Alumna offers tips for landing a job post-grad

Patricia Cangelosi February 13, 2013 0
Alumna offers tips for landing a job post-grad

Seniors: I’ve been in your shoes. Two years ago I was an Elizabethtown senior, pulling my hair out and searching every job website known to man. I was determined to prove my parents wrong (“English majors don’t get jobs”) and beat the odds, because unfortunately, a lot of college grads are unemployed.
If you’re facing the same challenges and applying to virtually every job posting you see, it’s easy to avoid thinking about the interview process. You might feel relieved and excited when you receive that coveted request, and you should be proud of yourself for scoring an interview! But there’s work to do before you walk in the door of your prospective employer’s company (or answer the phone if it’s a phone interview). Below are 10 real-life questions that employers ask candidates – I’ve personally been asked all of them – that you need to be prepared to answer.
Why should I hire you? Here’s where you outline your experience and what makes you a good fit for the position, based on the job description. Go into detail as though the interviewer has never read your résumé (even though he or she probably has).
Do you have any experience with [fill in the blank]? Regardless of what the blank is – Photoshop, swing dancing, writing a sonnet – don’t automatically say no. Even if you have no experience, demonstrate an eager willingness to learn, and if there’s any way you can think of to learn before starting the job, indicate that as well (“My English professor wrote a book about Shakespearean sonnets. I’ve been curious to learn how to write one, so I’m planning to ask her to teach me”). It may sound cheesy, but you’re showing interest and being proactive, and that goes a long way.
What is your desired salary? This is a tricky one, especially if you’re applying for your first post-college job. Sites like Indeed.com and CareerBuilder.com can estimate the average salary of a particular job in a given geographical area, so you can get an idea of an appropriate range.
What’s your greatest strength and your greatest weakness? Don’t be afraid to brag a little about your abilities; confidence is a quality that most employers seek. When you mention a weakness, immediately counteract it with something positive. For example: “Throughout college I struggled with time-management skills, but I’ve worked on it and have gotten a lot stronger in that area.”
Where do you see yourself in five years? When answering this question, don’t commit to any particular company or job title. A broader response is the best way to go. List job responsibilities you’d like to have, tasks you’d like to take on, and an ideal work environment for you.
Tell me about a time when you faced a significant challenge, and how you overcame it. Think about your experiences in various jobs, classes, projects, etc. Choose a scenario in which you succeeded as a direct result of your hard work, dedication and creative problem solving.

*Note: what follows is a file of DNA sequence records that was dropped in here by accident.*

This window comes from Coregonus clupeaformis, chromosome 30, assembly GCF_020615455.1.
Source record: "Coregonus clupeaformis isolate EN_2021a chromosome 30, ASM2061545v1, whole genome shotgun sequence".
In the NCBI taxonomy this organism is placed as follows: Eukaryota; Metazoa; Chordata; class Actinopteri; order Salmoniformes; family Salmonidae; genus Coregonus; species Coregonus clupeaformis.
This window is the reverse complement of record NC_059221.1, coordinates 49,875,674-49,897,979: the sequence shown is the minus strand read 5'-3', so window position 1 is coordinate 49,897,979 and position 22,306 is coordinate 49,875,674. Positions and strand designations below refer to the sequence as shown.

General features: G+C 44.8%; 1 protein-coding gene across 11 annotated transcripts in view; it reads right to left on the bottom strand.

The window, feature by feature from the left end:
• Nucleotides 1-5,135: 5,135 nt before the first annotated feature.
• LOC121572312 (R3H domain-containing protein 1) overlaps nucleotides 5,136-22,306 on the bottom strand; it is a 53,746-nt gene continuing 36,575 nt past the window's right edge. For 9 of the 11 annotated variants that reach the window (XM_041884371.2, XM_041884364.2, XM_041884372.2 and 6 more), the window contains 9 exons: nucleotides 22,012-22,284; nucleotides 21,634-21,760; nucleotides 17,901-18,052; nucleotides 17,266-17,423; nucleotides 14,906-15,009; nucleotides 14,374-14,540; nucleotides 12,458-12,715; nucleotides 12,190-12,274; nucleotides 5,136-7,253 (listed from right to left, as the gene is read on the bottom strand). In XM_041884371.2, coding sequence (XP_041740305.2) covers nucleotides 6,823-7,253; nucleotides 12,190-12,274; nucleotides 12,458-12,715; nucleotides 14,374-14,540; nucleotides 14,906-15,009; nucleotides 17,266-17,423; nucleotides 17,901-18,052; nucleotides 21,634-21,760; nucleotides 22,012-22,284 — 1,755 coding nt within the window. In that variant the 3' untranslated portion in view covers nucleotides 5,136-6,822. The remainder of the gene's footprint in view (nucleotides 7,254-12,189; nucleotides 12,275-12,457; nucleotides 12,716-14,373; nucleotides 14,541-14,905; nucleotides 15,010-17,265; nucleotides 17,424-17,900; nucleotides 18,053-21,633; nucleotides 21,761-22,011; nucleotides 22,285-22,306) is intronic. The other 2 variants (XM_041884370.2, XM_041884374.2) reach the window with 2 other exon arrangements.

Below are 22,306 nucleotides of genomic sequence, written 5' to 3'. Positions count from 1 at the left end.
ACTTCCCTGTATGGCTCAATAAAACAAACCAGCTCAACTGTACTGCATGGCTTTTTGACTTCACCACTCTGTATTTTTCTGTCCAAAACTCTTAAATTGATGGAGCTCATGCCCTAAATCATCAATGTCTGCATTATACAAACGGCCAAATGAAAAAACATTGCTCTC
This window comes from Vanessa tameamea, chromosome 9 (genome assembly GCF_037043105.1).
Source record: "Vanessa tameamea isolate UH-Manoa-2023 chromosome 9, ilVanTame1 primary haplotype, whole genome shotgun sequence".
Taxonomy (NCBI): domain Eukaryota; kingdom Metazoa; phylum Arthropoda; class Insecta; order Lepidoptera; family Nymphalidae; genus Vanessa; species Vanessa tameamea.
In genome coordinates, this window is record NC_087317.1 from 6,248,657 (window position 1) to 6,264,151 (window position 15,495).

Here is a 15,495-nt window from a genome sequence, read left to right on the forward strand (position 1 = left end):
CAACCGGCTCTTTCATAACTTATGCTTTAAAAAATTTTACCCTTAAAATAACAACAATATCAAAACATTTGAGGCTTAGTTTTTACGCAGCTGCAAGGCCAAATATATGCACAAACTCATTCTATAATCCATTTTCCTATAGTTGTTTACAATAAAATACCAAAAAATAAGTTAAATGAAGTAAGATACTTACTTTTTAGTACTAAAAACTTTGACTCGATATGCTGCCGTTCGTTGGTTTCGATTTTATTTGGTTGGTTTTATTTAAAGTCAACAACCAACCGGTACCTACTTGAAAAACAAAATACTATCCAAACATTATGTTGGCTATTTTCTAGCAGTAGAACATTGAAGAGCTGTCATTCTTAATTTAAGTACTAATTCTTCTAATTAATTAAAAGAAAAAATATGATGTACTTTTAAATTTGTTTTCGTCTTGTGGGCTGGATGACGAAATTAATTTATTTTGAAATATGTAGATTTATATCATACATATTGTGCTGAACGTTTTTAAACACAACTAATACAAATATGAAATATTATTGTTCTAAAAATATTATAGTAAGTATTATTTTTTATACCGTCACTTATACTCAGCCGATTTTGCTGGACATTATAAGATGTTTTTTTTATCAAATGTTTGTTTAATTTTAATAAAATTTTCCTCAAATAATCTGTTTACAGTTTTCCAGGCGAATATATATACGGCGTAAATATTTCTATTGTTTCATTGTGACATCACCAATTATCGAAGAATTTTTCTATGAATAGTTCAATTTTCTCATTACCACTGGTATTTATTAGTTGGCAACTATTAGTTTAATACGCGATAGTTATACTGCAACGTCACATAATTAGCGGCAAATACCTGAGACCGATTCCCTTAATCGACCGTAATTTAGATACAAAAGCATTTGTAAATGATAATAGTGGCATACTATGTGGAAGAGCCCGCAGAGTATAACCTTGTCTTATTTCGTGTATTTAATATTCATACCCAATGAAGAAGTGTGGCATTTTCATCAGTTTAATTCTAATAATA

If money were not an issue, what would you spend your time doing? Your interviewer is trying to find out about your character and personality. “Volunteering” is a good answer to this question – for instance, if you love animals, you could say “volunteering full-time at an animal shelter.” Or if you have a favorite hobby, maybe that’s your response. Just keep it productive – don’t say “sitting on the couch all day eating Doritos.”
In your own words, tell me what my company does. Yikes! This is a scary question to encounter if you haven’t done your research. Look up the company online and be ready with a one- or two-sentence summary of what it does. Employers want to see that you’re genuinely interested in them and not just playing the field, so to speak.
What was your favorite thing and least favorite thing about your last job? If you’ve had more than one job simultaneously during your college years, pick one to talk about. Never say anything negative about a former boss, coworker or work environment. Your “least favorite” should be presented as a challenge and a learning experience. For instance: “My boss was very serious about getting every task done perfectly. It was challenging to please him at times, and that drove me to work harder; I learned to be more focused and detail-oriented.”
Do you have any questions for me? YES YES YES. Always be prepared with at least three questions for the interviewer. Examples: “What is the corporate environment like here?” “Is there a dress code?” “How many people work here?” “What do you think is the best part about working here?”
Questions? Want more job-seeking tips? Feel free to contact the author at Patricia.Cangelosi@gmail.com. Also, don’t forget that Career Services is there to help!

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